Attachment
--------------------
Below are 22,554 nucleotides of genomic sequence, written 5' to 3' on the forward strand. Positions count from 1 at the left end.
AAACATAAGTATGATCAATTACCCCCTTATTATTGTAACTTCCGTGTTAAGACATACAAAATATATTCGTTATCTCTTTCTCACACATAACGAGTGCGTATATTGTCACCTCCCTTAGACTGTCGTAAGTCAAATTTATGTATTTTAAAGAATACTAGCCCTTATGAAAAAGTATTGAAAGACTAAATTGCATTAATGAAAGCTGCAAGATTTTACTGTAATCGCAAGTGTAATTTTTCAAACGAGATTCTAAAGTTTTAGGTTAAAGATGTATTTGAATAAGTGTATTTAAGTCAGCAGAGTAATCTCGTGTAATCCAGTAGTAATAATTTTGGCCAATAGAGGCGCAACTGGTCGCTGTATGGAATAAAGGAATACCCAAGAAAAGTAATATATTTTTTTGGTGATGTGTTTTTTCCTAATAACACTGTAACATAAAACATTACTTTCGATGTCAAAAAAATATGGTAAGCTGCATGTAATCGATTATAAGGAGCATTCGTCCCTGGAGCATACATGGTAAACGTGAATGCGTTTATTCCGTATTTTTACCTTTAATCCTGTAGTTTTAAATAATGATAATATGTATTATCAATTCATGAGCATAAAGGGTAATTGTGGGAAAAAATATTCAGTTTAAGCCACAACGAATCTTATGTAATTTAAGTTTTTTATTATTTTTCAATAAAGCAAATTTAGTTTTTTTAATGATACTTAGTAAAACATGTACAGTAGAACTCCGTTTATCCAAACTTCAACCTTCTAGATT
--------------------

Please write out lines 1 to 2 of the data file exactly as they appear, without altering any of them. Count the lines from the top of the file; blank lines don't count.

Below are 22,554 nucleotides of genomic sequence, written 5' to 3' on the forward strand. Positions count from 1 at the left end.
AAACATAAGTATGATCAATTACCCCCTTATTATTGTAACTTCCGTGTTAAGACATACAAAATATATTCGTTATCTCTTTCTCACACATAACGAGTGCGTATATTGTCACCTCCCTTAGACTGTCGTAAGTCAAATTTATGTATTTTAAAGAATACTAGCCCTTATGAAAAAGTATTGAAAGACTAAATTGCATTAATGAAAGCTGCAAGATTTTACTGTAATCGCAAGTGTAATTTTTCAAACGAGATTCTAAAGTTTTAGGTTAAAGATGTATTTGAATAAGTGTATTTAAGTCAGCAGAGTAATCTCGTGTAATCCAGTAGTAATAATTTTGGCCAATAGAGGCGCAACTGGTCGCTGTATGGAATAAAGGAATACCCAAGAAAAGTAATATATTTTTTTGGTGATGTGTTTTTTCCTAATAACACTGTAACATAAAACATTACTTTCGATGTCAAAAAAATATGGTAAGCTGCATGTAATCGATTATAAGGAGCATTCGTCCCTGGAGCATACATGGTAAACGTGAATGCGTTTATTCCGTATTTTTACCTTTAATCCTGTAGTTTTAAATAATGATAATATGTATTATCAATTCATGAGCATAAAGGGTAATTGTGGGAAAAAATATTCAGTTTAAGCCACAACGAATCTTATGTAATTTAAGTTTTTTATTATTTTTCAATAAAGCAAATTTAGTTTTTTTAATGATACTTAGTAAAACATGTACAGTAGAACTCCGTTTATCCAAACTTCAACCTTCTAGATT